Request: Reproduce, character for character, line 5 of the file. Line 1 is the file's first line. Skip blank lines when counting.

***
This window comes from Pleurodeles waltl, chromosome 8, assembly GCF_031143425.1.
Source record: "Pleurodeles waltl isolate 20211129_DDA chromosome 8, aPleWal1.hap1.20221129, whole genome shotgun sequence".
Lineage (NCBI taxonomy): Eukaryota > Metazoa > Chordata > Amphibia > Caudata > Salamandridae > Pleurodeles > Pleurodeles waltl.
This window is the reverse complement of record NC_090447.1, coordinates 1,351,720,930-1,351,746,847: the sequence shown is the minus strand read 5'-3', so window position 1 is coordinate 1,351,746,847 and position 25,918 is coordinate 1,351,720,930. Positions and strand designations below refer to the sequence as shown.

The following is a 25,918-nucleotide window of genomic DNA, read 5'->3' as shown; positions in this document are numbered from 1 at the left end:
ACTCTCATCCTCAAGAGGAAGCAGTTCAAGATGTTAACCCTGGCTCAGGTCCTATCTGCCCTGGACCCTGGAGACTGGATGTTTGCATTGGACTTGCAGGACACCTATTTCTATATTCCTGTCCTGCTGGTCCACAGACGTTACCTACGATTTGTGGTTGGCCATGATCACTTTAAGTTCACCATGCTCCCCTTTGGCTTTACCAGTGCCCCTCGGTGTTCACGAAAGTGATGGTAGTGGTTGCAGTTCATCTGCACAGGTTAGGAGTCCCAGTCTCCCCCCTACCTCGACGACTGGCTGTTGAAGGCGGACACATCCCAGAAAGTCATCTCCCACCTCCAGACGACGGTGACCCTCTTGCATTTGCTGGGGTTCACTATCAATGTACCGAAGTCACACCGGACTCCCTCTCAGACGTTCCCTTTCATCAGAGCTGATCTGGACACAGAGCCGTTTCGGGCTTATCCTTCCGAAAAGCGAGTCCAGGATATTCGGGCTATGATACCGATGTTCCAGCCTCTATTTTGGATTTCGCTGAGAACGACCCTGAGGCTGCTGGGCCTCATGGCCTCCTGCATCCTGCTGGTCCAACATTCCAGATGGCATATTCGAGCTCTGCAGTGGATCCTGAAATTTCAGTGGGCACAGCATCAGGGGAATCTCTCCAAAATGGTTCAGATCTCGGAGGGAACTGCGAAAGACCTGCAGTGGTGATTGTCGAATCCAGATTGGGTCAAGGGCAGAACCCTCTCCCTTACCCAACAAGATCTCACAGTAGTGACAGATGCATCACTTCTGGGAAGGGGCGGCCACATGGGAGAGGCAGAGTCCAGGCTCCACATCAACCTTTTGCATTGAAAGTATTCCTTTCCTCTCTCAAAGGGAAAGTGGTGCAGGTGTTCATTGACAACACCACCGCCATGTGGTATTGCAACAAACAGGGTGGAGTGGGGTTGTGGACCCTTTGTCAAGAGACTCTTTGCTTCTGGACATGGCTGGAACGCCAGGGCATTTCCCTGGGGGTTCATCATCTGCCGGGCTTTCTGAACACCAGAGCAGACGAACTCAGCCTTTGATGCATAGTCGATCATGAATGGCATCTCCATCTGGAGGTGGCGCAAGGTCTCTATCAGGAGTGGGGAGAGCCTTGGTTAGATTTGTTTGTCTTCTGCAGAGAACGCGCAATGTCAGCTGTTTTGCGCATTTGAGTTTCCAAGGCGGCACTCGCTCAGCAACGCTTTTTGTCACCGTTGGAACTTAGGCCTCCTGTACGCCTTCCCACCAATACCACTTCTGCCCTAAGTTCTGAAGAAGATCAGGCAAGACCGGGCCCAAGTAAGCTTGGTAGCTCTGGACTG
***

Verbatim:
The following is a 25,918-nucleotide window of genomic DNA, read 5'->3' as shown; positions in this document are numbered from 1 at the left end: